The four candidates running for Howard County school board faced yesterday some of their most knowledgeable and influential audiences to date - former teachers and administrators who not only knew the right questions to ask, but also the right answers.
At a forum held by the Retired Teachers Association, each candidate was asked more about his or her educational views and expertise, and less about political platforms, than in previous forums.
The candidates appeared later yesterday at a forum held by the local teachers union - the Howard County Education Association.
"Being educators, we have an understanding of what's important, what's crucial right now in the schools," said Mary Jane Mitchell, who retired as principal of Elkridge Elementary School five years ago. "And we can talk to relatives, friends and others who might not know."
Mitchell was one of more than 60 people at the Retired Teachers Association forum at St. James United Methodist Church in West Friendship. Moderator of the forum was former Howard County Executive Charles I. Ecker, who joked at one point that he was taking notes to carry back to the Carroll County school system. Ecker was named in August as interim superintendent of Carroll schools.
Audience members asked challenging questions about such topics as special education, school counselors, parent involvement in schools and how to combat the teacher shortage.
The candidates - current board member Stephen C. Bounds, Virginia Charles, Patricia S. Gordon and Jerry D. Johnston - were in agreement on many subjects and seemed to keep the audience nodding in agreement as well.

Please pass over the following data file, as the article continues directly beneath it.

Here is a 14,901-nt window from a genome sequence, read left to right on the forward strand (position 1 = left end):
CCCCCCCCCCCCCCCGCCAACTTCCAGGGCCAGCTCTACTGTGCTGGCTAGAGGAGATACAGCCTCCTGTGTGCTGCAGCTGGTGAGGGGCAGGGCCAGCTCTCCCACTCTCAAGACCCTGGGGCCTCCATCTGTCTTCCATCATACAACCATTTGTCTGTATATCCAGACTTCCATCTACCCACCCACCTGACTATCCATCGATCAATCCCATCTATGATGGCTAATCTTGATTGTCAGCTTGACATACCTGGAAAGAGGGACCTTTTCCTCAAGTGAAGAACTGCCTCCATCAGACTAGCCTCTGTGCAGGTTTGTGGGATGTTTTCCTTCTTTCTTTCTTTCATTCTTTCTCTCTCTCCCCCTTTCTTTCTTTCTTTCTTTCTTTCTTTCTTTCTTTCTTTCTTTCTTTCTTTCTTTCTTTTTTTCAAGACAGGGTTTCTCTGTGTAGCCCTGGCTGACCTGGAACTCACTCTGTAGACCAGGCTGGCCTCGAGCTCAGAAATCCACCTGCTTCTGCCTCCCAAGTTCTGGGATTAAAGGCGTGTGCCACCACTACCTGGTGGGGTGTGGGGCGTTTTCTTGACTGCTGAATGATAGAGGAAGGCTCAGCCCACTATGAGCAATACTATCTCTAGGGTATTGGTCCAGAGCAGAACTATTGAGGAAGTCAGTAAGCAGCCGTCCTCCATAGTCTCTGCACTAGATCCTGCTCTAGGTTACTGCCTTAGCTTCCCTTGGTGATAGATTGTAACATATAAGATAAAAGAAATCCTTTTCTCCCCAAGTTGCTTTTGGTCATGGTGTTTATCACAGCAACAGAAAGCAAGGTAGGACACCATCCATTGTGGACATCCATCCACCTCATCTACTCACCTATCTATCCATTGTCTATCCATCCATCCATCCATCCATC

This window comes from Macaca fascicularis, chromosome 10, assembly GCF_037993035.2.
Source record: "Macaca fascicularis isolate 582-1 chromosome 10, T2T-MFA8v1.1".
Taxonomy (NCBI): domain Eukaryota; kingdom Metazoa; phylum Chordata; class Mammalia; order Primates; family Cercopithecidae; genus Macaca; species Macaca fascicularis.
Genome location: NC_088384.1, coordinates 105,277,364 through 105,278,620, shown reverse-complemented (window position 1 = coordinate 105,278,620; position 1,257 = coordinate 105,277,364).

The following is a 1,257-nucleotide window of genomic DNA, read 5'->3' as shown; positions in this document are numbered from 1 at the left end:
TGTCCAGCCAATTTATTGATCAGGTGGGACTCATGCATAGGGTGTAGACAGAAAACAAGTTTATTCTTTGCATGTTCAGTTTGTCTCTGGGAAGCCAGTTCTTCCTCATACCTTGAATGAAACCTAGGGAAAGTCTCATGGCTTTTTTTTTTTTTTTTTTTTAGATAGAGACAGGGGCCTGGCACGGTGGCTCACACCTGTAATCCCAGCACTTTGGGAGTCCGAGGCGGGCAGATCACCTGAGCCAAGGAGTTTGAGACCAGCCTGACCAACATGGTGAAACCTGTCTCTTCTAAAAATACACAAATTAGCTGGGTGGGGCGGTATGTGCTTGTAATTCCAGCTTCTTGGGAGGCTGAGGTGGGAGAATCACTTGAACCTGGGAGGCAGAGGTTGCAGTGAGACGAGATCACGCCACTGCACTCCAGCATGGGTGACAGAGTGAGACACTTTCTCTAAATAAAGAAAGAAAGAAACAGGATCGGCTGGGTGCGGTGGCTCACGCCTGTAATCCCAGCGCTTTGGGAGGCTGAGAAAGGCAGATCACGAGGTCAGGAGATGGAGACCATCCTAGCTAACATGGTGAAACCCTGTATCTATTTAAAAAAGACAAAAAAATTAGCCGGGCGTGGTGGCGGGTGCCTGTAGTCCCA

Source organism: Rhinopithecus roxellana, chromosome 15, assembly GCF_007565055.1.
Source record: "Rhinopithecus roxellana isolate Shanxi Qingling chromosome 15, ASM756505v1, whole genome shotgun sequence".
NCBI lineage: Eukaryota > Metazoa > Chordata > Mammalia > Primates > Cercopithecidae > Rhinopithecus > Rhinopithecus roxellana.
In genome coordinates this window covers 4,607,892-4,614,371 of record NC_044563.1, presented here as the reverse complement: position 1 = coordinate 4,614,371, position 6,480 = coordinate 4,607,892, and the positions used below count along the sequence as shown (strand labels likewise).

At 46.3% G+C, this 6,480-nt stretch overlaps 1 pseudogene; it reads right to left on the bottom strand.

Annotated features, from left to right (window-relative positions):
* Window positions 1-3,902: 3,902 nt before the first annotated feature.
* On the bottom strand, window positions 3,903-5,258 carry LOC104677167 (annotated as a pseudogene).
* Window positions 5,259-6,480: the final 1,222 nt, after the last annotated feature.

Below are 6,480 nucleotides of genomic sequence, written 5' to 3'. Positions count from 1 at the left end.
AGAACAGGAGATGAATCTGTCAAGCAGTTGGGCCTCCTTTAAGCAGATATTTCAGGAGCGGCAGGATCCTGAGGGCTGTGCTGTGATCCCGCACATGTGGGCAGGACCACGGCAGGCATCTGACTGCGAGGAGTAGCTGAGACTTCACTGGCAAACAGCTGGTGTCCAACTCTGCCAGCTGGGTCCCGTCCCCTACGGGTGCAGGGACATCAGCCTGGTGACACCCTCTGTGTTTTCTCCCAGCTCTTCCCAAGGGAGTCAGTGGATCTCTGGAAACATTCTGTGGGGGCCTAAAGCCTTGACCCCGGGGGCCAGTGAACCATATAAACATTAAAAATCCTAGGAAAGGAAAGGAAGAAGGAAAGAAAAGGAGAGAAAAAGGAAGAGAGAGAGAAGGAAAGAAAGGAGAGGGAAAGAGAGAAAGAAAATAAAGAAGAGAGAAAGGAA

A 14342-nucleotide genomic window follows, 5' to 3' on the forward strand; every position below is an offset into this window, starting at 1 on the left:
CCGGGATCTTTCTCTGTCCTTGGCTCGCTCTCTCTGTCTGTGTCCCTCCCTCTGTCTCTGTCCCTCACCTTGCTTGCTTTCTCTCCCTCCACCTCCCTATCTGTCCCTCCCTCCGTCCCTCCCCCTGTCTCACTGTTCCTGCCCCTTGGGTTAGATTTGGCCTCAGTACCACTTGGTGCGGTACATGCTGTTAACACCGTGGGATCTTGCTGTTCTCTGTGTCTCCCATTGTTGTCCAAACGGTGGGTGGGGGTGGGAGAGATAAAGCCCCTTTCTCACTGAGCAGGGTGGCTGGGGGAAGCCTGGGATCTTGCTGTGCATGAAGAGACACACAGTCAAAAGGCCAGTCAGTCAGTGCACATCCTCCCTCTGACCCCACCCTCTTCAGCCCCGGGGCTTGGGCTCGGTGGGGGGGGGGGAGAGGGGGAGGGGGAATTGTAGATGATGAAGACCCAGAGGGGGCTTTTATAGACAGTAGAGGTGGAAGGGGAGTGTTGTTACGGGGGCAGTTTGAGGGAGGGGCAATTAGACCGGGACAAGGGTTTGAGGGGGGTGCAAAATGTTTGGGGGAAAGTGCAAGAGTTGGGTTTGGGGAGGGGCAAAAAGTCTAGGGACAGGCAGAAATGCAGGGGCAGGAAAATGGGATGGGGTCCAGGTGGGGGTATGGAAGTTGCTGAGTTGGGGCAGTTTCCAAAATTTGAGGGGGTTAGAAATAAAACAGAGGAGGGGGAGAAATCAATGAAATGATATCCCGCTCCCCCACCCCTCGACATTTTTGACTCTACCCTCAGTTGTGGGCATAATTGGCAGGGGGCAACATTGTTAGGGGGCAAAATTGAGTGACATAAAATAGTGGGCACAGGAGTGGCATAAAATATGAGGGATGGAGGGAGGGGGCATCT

For example, the candidates agreed that the system needs to refocus its guidance counseling program and add more guidance counselors to elementary schools that share them.
Many guidance counselors are too bogged down with monitoring students' academic progress, administering tests and other paperwork to keep up with the growing number of emotional and social problems the children bring to school, the candidates said.
"Our elementary school guidance counseling ratio is just about the worst in the state," Bounds said. "And what we really need is some clerical help ... so guidance counselors can do what they're trained to do."
The candidates also agreed that the school system should pay teachers more and create additional high school programs and college-level partnerships to encourage more people to choose teaching careers.
Johnston said an increase in pay won't be enough to attract more teachers.
"We need to retain them," he said. "To retain them, it's not only a compensation issue, it's a support issue."
And the candidates all said they thought the school board could play a role in increasing parents' involvement in the schools.
"We need to encourage a parent outreach program," Gordon said. "A lot of parents feel uncomfortable. They feel outnumbered by the teachers [and] that the teachers have more information and aren't listening to them. All parents are interested in their children. We just have to show them that we too are human, and we have their children's best interest in mind."
The only area of some disagreement involved the recruitment of lay professionals to teach specialized courses such as math, science and computer. Some candidates thought the system could do more to attract engineers and mathematicians to the classroom, while others said all bright people don't necessarily make good teachers.
"We have to be very careful when we start talking about putting noncertificated people in the classroom," Charles said. "Our kids need teachers, not just disseminators of information."
The audience appeared pleased with the candidates.
"I have to say I was impressed by all of them," Mitchell, the retired principal, said. "I thought they were very well-informed and had a lot of different perspectives and good points of view."